In recent years, the packaging size of soft drink industry has been shrinking, which not only provides consumers with more choices, but also opens up new ways for packaging companies.
There are several reasons why the market is interested in small packages. First, small packages can help brands differentiate themselves from other beverage packages. In addition, brands can help consumers reduce their calorie intake by offering smaller packages. Brands may have introduced small packages to cope with sugar taxes to withstand the rise in the price of sugary drinks per litre. In some markets, smaller packaging means that brands can launch products at different price segments.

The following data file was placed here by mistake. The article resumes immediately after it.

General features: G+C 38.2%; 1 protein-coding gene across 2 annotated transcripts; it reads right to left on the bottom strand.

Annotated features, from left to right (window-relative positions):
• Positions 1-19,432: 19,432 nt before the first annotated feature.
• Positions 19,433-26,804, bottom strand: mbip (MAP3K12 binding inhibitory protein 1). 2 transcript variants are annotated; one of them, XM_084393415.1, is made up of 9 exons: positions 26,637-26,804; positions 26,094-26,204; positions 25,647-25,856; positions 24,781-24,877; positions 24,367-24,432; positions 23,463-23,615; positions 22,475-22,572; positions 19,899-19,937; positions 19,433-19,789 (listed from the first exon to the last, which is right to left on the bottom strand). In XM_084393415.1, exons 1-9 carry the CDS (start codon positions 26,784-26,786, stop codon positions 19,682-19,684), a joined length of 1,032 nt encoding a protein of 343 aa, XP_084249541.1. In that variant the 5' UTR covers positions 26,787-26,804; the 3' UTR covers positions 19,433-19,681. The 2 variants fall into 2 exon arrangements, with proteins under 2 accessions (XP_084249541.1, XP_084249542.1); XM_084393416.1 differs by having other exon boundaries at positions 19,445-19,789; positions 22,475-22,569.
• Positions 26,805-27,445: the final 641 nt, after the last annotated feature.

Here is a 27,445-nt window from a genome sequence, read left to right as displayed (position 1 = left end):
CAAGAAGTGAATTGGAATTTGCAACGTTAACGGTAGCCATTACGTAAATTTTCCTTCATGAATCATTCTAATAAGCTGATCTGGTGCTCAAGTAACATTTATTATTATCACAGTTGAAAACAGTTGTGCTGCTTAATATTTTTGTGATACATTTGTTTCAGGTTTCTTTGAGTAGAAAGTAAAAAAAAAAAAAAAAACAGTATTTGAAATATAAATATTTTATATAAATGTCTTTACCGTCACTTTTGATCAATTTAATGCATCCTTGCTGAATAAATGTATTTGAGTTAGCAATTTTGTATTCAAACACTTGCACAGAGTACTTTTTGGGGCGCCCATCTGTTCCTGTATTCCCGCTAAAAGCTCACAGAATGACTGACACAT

In fact, this trend can be confirmed at major beverage industry exhibitions. We saw this trend at the German Beer and Beverage Industry Exposition. Beverage distributors for cans and plastic bottles packaging are increasingly interested in small packages. For some smaller size cans, sales can achieve double-digit growth. The rise of Mini-cans originated from catering trolleys on airplanes. Now this size can is suitable for premium mixed alcoholic beverages.
In the UK, drinks with higher calorie content are being converted to smaller cans, while low-sugar drinks are being maintained in larger cans. The technical challenges of developing small PET bottles for carbonated beverages and avoiding carbon dioxide losses are challenges for small packages.